( updated 17/2/2011)
The season of good will is nearly over! Colin's pigs Danny and Petunia went to Uppingham Fatstock Show early December and Colin nearly got a third with Petunia and he is already planning his strategy for success at next years show.
The ewes have had company since mid November when we picked up 'Hallmark' ( nickname Blue) a fine Lincoln Longwool ram from North Sea Camp Prison, it's his first time with the girls and never mind Corrie or Eastenders he has provided us with some great entertainment rounding the girls up in the field at the side of the house. Their lambs are due at Easter.
It has been the coldest winters we have ever had here at the farm, we had snow for over six weeks which made it harder work feeding the animals but gave us some great photo opportunities as everything looked so pretty also some comical moments as Colin couldn't seem to stay upright and spent most of his time sliding or falling over, keeping me amused for hours. It has been a good birthing season for the seals up at Donna Nook, we popped over to have a look at them when we picked our Christmas tree up from Grainthorpe.
Woodcocks are abundant in the hedgerows and ditches and we quite often disturb half a dozen or so on our morning walk. What is interesting to see with the snow on the ground is just how close the deer come to the farm in the cold weather, as we are able to track them with their hoof prints in the snow. Jess our springer is taking full advantage of the cold snap and has already brought us rabbits, woodcock and a moorhen that have been sitting tight in the cold weather, despite our best efforts to dissuade her.
We had a jar of our sloe gin jelly on Christmas day with our dinner and it was lovely, definitely an new line for the shop, it was great with the main dish of turkey and pork and also really tasty with a piece of runny brie, brilliant also with the gammon on boxing day too.
Happy New Year to you all and I hope it is one blessed with good health and happiness.
( updated 3/1/2011)
Our house martins left early this year but the swallows stayed on to hatch out their last brood, it has been a record breeding year for both our house martins and swallows with the last swallows leaving on the 2nd October. I really miss them when they go and so look forward to their return in the spring, needless to say the eaves are quiet and the skies less interesting without the graceful acrobatics of these lovely birds.
It was a disappointing year for our butterflies I did not see one painted lady and the usual flutter of the Admirals,Peacocks and Tortoiseshells were in short supply. Really looking forward to 'The Butterfly Isles' book by Patrick Barkham which I have put on my Christmas list this year, I just love to curl up and enjoy reading about one of my most favorite subjects on those long cold winter days, it is my idea of heaven.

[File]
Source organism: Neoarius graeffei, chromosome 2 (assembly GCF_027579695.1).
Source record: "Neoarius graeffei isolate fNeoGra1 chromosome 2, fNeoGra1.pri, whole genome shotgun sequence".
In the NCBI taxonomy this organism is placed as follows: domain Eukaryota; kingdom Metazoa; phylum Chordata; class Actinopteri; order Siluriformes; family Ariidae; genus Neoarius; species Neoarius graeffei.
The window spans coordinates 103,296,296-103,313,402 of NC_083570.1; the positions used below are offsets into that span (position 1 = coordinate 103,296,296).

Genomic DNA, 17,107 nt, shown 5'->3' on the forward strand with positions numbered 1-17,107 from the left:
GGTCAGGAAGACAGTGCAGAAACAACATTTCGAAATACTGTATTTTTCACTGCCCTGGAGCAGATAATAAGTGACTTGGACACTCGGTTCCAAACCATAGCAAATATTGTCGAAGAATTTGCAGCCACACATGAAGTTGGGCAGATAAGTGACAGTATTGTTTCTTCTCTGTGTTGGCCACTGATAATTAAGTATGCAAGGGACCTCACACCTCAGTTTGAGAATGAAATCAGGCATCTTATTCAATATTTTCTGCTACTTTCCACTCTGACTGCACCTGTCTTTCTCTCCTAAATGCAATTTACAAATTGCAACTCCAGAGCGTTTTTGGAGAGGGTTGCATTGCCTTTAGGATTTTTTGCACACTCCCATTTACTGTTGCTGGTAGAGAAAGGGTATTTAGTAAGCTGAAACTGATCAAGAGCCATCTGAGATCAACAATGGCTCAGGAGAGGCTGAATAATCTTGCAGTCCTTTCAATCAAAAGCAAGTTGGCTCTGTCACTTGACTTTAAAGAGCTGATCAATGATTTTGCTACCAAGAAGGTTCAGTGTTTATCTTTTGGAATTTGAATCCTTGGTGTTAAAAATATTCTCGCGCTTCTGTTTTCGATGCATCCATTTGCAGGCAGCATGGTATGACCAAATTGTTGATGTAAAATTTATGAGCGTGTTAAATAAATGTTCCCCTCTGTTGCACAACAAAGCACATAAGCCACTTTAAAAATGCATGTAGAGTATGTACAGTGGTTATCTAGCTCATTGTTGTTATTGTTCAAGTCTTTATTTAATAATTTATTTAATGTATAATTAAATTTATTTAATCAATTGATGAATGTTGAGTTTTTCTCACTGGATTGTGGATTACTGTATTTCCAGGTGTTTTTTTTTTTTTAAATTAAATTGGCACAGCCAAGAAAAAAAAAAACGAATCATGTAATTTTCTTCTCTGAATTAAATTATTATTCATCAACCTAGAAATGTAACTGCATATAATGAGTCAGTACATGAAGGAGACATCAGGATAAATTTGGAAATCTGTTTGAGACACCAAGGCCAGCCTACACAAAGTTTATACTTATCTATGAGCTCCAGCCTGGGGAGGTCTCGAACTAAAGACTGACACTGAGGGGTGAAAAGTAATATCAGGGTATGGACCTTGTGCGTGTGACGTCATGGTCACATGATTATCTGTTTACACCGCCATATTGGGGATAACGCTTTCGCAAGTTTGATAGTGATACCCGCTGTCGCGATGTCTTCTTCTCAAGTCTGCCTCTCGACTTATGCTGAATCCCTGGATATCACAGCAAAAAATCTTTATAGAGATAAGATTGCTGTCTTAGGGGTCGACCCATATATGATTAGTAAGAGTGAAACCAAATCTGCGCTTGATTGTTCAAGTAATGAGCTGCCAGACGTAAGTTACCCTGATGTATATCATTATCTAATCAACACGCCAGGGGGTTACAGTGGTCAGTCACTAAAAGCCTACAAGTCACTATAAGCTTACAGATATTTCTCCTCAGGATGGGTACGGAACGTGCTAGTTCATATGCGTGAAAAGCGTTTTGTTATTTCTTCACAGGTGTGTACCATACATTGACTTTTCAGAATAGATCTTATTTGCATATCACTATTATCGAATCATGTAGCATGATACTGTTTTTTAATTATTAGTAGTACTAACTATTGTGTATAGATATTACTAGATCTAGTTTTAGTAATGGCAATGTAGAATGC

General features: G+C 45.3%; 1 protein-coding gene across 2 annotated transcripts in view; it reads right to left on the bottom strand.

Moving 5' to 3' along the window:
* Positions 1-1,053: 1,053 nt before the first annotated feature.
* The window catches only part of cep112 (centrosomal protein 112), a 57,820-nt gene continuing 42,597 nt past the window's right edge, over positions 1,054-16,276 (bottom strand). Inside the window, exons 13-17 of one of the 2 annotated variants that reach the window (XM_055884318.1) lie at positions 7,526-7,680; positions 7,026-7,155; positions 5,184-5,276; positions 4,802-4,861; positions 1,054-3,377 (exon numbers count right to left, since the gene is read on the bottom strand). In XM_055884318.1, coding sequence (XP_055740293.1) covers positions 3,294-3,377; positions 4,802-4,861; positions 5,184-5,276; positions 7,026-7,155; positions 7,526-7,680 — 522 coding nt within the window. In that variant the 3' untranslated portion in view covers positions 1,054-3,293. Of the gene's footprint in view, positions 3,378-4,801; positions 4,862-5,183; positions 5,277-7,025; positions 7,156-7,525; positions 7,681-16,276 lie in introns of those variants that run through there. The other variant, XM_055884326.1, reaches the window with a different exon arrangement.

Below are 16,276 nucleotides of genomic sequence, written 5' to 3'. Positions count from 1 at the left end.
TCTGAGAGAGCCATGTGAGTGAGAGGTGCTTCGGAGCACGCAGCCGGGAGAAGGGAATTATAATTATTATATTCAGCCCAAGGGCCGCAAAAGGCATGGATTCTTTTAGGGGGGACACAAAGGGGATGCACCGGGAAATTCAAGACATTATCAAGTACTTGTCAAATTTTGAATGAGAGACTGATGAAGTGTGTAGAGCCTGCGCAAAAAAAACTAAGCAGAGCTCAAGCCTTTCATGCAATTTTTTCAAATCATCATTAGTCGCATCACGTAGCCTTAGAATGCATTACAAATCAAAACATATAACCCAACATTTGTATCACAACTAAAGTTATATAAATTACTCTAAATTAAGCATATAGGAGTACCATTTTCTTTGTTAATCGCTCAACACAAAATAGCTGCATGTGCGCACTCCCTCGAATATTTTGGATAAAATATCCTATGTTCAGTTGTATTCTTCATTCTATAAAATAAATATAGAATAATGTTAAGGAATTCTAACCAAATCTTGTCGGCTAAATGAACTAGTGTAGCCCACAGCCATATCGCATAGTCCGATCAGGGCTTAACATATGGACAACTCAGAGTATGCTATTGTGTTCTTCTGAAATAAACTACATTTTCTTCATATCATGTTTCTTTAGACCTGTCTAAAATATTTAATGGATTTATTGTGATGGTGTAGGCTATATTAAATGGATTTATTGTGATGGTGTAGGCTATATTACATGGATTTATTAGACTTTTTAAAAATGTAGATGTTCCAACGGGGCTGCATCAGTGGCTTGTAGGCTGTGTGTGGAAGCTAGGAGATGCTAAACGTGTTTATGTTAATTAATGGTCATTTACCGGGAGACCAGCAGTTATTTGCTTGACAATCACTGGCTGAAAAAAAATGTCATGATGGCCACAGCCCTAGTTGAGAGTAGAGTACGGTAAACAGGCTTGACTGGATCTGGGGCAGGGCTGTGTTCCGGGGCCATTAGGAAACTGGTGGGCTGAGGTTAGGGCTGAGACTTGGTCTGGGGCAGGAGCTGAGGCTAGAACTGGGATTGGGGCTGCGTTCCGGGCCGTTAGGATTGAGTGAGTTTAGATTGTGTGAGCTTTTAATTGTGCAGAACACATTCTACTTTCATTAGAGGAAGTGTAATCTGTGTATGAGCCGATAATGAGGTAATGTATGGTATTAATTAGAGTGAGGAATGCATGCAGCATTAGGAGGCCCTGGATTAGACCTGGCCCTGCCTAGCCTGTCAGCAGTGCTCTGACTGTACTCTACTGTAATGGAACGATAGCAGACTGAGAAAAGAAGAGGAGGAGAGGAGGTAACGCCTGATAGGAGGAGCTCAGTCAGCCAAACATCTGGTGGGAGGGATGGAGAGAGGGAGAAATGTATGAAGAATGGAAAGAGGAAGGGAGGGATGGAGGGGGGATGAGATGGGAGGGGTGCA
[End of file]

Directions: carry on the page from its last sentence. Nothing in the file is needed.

Danny and Petunia are gaining weight nicely and piling on the pounds with lovely scraps of quince and crabapple pulp which we are cooking at the moment for our autumn and Christmas jellies to sell though the shop. Has anyone noticed the amazing show of Sloes this year? they are hanging off their branches heavy like bunches of grapes, needless to say it will be a good year for sloe gin might even try a sloe vodka and we will certainly be doing a sloe gin jelly for the shop which is fabulous with a slice of brie and goats cheese.
One of my other greatest pleasures this time of year is the sight of the spindle berry trees in their full pink berried glory, a lovely beacon of prettiness as the foliage of everything else is dying back.
Bella our shetland pony should be in foal now, we have mated her with a lovely skewbald ( brown and white) stallion called 'Hugo', who apparently is not the boss, so we will have a bundle of equine fun arriving in July 2011.
( updated 19th October 2010)
Images from World Community Art day 2009
There is something for everyone at Poplar Farm
Visit the Farm Shop
Order your Beach Picnic Hamper of Lincolnshire Produce
The shop will be open selling honey, jams, chutneys and marmalades along with some fine Lincolnshire cheeses. Enjoy your tea and coffee with a delicious slice of our Lincolnshire fruit cake or one of our specialty cupcakes.
Afternoon Tea in the Farm Shop Poplar Farm Shop Hamper for the Beach
Poplar Farm, Crabtree Lane, Sutton-on-Sea
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Tel:- 07894292641 - 01507 440202